This will be a problem. We have to renew our passports! They are submitted, expedited, and now we wait.
We are stateside! We would love to see you if you are free. We have a couple goals . . . the most important is a successful install of David at Abilene Christian University. So far this goal is progressing well. The next is to get our passports renewed. This is not going so well. We tried to renew in Kenya, but embassy appointments were impossible to get without an emergency. We have to renew then before we can fly back to Kenya, but we cannot do a fast passport renewal without a life or death situation. We do not have that, and so we have expedited our renewal (read that as expensive!), but even with that, the renewal can take up to 12 weeks. That is better than the 20 weeks for a non-expedited passport, but still not very fast. I am hopeful it will take less than 12 . . . maybe more like six. Is that too hopeful? Please pray for us in regards to our passports.
We are doing some support raising visits. Please pray for that as well. I have very mixed feeling about support raising. I have made new, good friends through the process. God has given us strangers to support our work, and now those strangers are friends. I feel blessed to be taken care of by God and by other Christians. On the other hand, I do not like the humbling feeling of asking for help. One of the things that pulls me to leave the mission field is my desire to take care of my family financially. Knowing I can be in the US working and providing well for Allison and the kids, instead of living much more frugally in Kenya is a weird temptation. I love working in Kenya, yet the desire to be “self-sufficient” and a “provider” are very strong urges. There is tension there. Taking care of your family is a Godly trait, so it is weird to choose a path that hinders that responsibility (at least from a worldly perspective to which I am susceptible). My thoughts on support raising are complicated, and instead of going on, I will just ask again that you will pray that God will provide as he always has so far.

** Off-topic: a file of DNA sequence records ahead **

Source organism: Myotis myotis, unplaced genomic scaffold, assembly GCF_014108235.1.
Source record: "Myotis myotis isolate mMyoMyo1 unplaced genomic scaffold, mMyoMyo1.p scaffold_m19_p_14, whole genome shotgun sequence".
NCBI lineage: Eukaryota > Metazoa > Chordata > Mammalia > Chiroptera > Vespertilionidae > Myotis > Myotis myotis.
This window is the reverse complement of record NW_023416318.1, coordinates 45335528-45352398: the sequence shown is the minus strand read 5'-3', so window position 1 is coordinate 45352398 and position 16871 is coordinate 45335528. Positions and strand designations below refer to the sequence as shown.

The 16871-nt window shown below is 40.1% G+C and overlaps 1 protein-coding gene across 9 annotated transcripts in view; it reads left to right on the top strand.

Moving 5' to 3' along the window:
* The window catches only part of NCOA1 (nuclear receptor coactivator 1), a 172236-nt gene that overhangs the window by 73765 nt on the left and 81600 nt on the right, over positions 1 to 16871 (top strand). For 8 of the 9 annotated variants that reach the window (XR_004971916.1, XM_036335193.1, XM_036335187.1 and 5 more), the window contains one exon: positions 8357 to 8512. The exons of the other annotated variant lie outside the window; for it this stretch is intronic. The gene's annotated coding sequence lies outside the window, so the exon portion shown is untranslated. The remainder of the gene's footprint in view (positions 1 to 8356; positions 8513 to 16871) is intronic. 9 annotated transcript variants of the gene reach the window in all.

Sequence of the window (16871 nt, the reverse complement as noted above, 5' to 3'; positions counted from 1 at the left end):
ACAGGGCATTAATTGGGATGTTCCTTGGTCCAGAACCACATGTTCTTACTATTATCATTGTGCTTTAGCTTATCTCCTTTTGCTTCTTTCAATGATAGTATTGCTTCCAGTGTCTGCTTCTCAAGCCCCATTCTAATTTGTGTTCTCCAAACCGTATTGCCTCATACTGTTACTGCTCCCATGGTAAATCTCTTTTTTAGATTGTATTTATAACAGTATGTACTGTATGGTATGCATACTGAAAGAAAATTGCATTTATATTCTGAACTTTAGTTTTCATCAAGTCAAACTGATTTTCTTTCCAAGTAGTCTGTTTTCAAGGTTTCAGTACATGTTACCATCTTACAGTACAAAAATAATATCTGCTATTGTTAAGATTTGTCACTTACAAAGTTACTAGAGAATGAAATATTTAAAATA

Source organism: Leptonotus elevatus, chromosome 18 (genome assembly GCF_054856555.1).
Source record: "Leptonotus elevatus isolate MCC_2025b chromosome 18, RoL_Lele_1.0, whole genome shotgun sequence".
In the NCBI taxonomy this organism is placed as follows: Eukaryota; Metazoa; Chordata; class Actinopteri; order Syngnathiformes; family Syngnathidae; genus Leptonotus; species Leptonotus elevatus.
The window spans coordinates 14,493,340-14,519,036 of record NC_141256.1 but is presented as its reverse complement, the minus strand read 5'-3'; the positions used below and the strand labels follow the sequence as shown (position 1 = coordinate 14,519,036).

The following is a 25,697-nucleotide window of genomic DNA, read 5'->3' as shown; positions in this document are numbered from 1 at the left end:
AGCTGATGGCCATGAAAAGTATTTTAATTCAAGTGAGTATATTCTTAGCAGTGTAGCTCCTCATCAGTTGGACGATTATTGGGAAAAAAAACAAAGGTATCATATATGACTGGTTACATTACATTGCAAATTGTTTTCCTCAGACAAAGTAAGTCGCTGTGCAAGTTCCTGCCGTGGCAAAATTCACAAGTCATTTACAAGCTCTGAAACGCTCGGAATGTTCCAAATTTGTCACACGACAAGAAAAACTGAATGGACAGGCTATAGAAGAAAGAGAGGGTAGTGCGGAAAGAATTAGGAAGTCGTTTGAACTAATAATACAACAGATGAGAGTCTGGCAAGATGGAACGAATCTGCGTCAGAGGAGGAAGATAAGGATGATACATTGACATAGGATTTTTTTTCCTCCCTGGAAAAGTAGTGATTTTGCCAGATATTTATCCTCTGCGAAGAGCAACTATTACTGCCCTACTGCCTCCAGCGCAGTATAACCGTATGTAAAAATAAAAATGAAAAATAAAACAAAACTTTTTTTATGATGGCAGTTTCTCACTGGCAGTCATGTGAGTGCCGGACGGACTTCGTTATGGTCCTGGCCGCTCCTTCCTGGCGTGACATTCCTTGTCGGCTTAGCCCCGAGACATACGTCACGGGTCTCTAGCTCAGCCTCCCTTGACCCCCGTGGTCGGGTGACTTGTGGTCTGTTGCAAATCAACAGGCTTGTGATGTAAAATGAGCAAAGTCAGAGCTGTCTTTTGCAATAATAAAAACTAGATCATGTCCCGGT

I cannot believe that David is 18 and headed off to Abilene Christian University. He considered and was accepted at several other good schools, but in the end the idea of attending the “Harvard of West Texas” could not be beat. Allison and I both went to ACU, as did Allison’s parents. Both my brothers and most of my cousins attended as did Allison’s brother. My sister-in-laws on both sides are ACU Wildcats. It is the family school. We are very excited, and David will be rooming with his cousin. We are excited about that too. We are sad to see him go, but he is more than ready for the next stage of life. God was good to us when he gave us the responsibility of caring for this young man, and we are excited to see how he will serve God with his gifts in the future . . . (Read our entire newsletter at this link, Coming To The USA! There are some nice pictures as well as some small further updates).
If you know a church or individual that might be interested in supporting our work, we would really like to meet them!